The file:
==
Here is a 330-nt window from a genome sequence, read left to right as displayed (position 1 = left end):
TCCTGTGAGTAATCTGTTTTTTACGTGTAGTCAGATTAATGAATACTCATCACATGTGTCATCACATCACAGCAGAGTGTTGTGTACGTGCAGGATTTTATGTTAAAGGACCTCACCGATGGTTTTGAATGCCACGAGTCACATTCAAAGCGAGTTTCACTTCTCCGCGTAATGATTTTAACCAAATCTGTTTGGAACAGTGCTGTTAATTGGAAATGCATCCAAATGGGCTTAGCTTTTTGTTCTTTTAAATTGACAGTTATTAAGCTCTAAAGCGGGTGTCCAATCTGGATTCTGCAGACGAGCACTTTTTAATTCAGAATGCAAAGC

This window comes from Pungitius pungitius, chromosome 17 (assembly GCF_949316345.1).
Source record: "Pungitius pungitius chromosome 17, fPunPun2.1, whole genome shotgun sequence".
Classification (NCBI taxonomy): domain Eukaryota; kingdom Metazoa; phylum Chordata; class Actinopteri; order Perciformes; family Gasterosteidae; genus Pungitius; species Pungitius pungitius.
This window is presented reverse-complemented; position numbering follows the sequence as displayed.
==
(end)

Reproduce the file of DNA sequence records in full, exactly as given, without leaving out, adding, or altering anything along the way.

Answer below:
Here is a 330-nt window from a genome sequence, read left to right as displayed (position 1 = left end):
TCCTGTGAGTAATCTGTTTTTTACGTGTAGTCAGATTAATGAATACTCATCACATGTGTCATCACATCACAGCAGAGTGTTGTGTACGTGCAGGATTTTATGTTAAAGGACCTCACCGATGGTTTTGAATGCCACGAGTCACATTCAAAGCGAGTTTCACTTCTCCGCGTAATGATTTTAACCAAATCTGTTTGGAACAGTGCTGTTAATTGGAAATGCATCCAAATGGGCTTAGCTTTTTGTTCTTTTAAATTGACAGTTATTAAGCTCTAAAGCGGGTGTCCAATCTGGATTCTGCAGACGAGCACTTTTTAATTCAGAATGCAAAGC

This window comes from Pungitius pungitius, chromosome 17 (assembly GCF_949316345.1).
Source record: "Pungitius pungitius chromosome 17, fPunPun2.1, whole genome shotgun sequence".
Classification (NCBI taxonomy): domain Eukaryota; kingdom Metazoa; phylum Chordata; class Actinopteri; order Perciformes; family Gasterosteidae; genus Pungitius; species Pungitius pungitius.
This window is presented reverse-complemented; position numbering follows the sequence as displayed.